Rachel Braverman, Research Officer, Money and Mental Health
Being your own boss: the upsides and challenges for people with mental health problems
15 November 2018
For many people with mental health problems, self-employment can offer much needed flexibility, in terms of when, where and how they work. As one member of our Research Community told us:
“I am self employed because it allows me to rest when I need to and work unusual hours, which helps with the management of depression and anxiety.”
However, when self-employed people need to take time off work because of mental (or physical) illness, financial difficulties can arise far more quickly than for employees. In our latest report, ‘Too ill to work, too broke not to’, we surveyed 75 self-employed people who had needed to take time off work because of a mental illness. Just over half (51%) told us they had received no income at all while they were off sick.
As there are fewer replacement income options for self-employed people, this is not surprising. Unlike employees, they are not entitled to sick pay from their employer, nor would they be able to claim on an employer’s Group Income Protection Insurance. This leaves benefits and individual income protection insurance as the only income replacement options available – and there are problems with both.
Lack of replacement income
Self-employed people can claim either Employment Support Allowance or Universal Credit when they cannot work because of a mental illness. Applying for either involves a long and complicated form, appointments, capability assessments and delays. These benefits are also means-tested and proving income (or lack of it) is particularly difficult for self-employed people. Trying to do all this during a period of poor mental health can be a huge struggle and, for some proves impossible. When (or if) people succeed in claiming, the rates are often significantly less than a person’s usual income.
Insurance companies provide individual income protection insurance, which self-employed people could take out to provide a replacement income. However, take-up is very low, with only 3% of the working age population having this kind of cover. It can be expensive and, for people with pre-existing mental health problems, there may be issues around finding a company to take them on.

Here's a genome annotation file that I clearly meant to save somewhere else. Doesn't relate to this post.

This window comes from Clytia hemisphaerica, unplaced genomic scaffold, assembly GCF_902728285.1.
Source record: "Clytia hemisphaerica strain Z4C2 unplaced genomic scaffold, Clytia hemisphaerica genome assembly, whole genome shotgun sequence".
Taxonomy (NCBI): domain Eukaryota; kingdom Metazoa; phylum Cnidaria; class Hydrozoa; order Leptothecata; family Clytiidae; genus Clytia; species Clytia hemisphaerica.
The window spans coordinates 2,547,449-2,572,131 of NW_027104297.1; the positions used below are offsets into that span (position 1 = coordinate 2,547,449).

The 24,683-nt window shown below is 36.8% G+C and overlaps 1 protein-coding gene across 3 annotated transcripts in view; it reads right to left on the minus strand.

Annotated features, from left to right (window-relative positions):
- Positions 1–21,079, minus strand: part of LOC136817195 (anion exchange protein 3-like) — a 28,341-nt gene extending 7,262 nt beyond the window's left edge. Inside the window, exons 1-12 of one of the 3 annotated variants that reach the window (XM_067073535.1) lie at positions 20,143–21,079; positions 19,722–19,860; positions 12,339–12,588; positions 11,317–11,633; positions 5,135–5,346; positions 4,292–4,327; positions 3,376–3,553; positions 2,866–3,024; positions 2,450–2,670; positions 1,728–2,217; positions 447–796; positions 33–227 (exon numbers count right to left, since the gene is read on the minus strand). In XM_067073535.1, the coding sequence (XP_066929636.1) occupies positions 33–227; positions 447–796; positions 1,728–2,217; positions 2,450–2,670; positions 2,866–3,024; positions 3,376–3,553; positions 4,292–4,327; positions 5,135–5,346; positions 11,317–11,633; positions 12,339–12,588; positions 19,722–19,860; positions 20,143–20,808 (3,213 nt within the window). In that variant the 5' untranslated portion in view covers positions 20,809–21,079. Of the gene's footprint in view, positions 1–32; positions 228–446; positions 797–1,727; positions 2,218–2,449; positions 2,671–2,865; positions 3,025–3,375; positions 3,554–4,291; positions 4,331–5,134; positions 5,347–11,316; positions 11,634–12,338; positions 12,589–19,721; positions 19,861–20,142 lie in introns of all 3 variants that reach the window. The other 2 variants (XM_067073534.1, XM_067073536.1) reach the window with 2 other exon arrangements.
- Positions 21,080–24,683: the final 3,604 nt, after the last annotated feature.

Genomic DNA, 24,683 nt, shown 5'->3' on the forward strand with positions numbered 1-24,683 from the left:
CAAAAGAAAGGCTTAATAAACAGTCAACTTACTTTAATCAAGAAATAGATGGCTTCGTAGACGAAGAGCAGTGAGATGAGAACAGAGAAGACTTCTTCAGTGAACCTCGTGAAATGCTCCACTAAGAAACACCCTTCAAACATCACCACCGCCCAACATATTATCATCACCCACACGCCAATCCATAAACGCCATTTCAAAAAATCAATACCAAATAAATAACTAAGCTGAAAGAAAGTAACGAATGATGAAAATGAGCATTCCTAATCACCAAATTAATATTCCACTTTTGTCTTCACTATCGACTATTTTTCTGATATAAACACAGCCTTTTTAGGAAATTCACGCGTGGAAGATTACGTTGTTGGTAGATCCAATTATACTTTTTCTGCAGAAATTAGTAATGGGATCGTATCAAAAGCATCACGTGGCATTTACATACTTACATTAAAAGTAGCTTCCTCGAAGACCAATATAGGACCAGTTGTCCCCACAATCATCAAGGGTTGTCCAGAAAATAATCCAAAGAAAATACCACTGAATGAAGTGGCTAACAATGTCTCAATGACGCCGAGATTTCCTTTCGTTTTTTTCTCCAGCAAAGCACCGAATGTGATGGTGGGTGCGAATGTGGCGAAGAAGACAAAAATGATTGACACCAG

“I had tried to get an insurance policy to cover sickness but after everyone (around seven different insurers) declined me due to my history of depression I gave up. I even asked them to exclude any mental health claims but was still unsuccessful!” – Research Community member
Making ends meet
So if you have no income or a much reduced one while off sick, how do you eat and pay the bills? People often need to rely on their savings to see them through – if they have them. Research by insurance firm Liverpool Victoria found that two fifths (41%) of self-employed workers can’t afford to save anything and a further one in ten say they can only afford to save less than £50 per month.
The combination of a severe drop in income and few savings can have disastrous consequences. Nearly half (49%) of self-employed people in our survey went without essentials, over a third (35%) missed at least one rent or mortgage payment, putting their housing at risk, and 59% borrowed money. Some people reported getting into serious debt, with long term consequences.
“I now have serious debts, no home and have ruined my 100% credit score… and am about to declare bankruptcy.” – Research Community member
Damage to self-employed businesses
For self-employed people, an extended period away can be catastrophic for their business. Customers may not be able to wait so may find other suppliers, relationships built up over years can fall away quickly and a reputation for reliability can be undermined.
“Businesses and clients went elsewhere. All the work I had done to establish a solid base was taken away. I had to start from scratch.” – Research Community member
Yet worrying about finances can often also hamper people’s recovery, delaying their ability to return to work and – for self-employed people – repairing the damage to their businesses.
Improve income protection insurance
Income protection insurance could provide that all important safety net, but there is a gap in the market for a suitable product. Our new report recommends that the government should set up a Challenge Prize Fund to encourage the development of a simple, affordable product for self-employed people with a pre-existing mental health condition. Developing such a product will take enterprise and initiative – we know it’s out there.